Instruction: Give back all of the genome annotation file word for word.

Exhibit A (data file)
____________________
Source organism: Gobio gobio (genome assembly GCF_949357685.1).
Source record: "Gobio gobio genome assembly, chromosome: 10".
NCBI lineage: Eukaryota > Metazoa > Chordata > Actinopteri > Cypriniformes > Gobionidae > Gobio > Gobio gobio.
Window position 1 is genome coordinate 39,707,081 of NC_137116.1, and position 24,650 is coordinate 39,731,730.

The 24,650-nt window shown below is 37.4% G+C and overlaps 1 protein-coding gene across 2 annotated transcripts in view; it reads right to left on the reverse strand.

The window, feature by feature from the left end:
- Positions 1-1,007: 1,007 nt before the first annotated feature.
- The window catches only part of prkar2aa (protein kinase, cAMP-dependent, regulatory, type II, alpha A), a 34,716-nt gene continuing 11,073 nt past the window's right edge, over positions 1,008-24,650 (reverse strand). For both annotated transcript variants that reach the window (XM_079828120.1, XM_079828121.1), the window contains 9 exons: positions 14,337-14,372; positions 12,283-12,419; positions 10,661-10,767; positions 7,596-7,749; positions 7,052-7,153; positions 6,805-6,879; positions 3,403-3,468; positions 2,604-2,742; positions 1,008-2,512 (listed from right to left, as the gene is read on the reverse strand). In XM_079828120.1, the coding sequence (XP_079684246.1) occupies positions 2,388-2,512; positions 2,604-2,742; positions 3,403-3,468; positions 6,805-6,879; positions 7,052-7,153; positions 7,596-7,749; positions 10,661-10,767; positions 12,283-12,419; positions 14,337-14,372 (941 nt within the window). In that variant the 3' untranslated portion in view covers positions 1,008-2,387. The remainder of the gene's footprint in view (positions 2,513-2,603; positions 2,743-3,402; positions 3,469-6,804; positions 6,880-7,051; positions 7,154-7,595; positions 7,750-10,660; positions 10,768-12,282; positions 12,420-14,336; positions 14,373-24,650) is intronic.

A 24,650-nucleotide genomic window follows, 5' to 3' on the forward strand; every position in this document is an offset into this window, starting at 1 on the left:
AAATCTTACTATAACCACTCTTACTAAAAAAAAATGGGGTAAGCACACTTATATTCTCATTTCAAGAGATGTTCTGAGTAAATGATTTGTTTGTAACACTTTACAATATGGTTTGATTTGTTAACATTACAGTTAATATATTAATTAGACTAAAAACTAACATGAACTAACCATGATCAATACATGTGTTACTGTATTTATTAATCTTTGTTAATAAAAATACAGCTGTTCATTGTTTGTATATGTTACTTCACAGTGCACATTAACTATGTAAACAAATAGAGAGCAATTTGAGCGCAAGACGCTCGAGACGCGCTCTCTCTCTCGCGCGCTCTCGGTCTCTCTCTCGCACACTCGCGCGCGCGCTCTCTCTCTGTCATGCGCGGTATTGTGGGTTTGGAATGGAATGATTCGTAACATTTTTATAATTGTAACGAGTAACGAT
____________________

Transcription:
Source organism: Gobio gobio (genome assembly GCF_949357685.1).
Source record: "Gobio gobio genome assembly, chromosome: 10".
NCBI lineage: Eukaryota > Metazoa > Chordata > Actinopteri > Cypriniformes > Gobionidae > Gobio > Gobio gobio.
Window position 1 is genome coordinate 39,707,081 of NC_137116.1, and position 24,650 is coordinate 39,731,730.

The 24,650-nt window shown below is 37.4% G+C and overlaps 1 protein-coding gene across 2 annotated transcripts in view; it reads right to left on the reverse strand.

The window, feature by feature from the left end:
- Positions 1-1,007: 1,007 nt before the first annotated feature.
- The window catches only part of prkar2aa (protein kinase, cAMP-dependent, regulatory, type II, alpha A), a 34,716-nt gene continuing 11,073 nt past the window's right edge, over positions 1,008-24,650 (reverse strand). For both annotated transcript variants that reach the window (XM_079828120.1, XM_079828121.1), the window contains 9 exons: positions 14,337-14,372; positions 12,283-12,419; positions 10,661-10,767; positions 7,596-7,749; positions 7,052-7,153; positions 6,805-6,879; positions 3,403-3,468; positions 2,604-2,742; positions 1,008-2,512 (listed from right to left, as the gene is read on the reverse strand). In XM_079828120.1, the coding sequence (XP_079684246.1) occupies positions 2,388-2,512; positions 2,604-2,742; positions 3,403-3,468; positions 6,805-6,879; positions 7,052-7,153; positions 7,596-7,749; positions 10,661-10,767; positions 12,283-12,419; positions 14,337-14,372 (941 nt within the window). In that variant the 3' untranslated portion in view covers positions 1,008-2,387. The remainder of the gene's footprint in view (positions 2,513-2,603; positions 2,743-3,402; positions 3,469-6,804; positions 6,880-7,051; positions 7,154-7,595; positions 7,750-10,660; positions 10,768-12,282; positions 12,420-14,336; positions 14,373-24,650) is intronic.

A 24,650-nucleotide genomic window follows, 5' to 3' on the forward strand; every position in this document is an offset into this window, starting at 1 on the left:
AAATCTTACTATAACCACTCTTACTAAAAAAAAATGGGGTAAGCACACTTATATTCTCATTTCAAGAGATGTTCTGAGTAAATGATTTGTTTGTAACACTTTACAATATGGTTTGATTTGTTAACATTACAGTTAATATATTAATTAGACTAAAAACTAACATGAACTAACCATGATCAATACATGTGTTACTGTATTTATTAATCTTTGTTAATAAAAATACAGCTGTTCATTGTTTGTATATGTTACTTCACAGTGCACATTAACTATGTAAACAAATAGAGAGCAATTTGAGCGCAAGACGCTCGAGACGCGCTCTCTCTCTCGCGCGCTCTCGGTCTCTCTCTCGCACACTCGCGCGCGCGCTCTCTCTCTGTCATGCGCGGTATTGTGGGTTTGGAATGGAATGATTCGTAACATTTTTATAATTGTAACGAGTAACGAT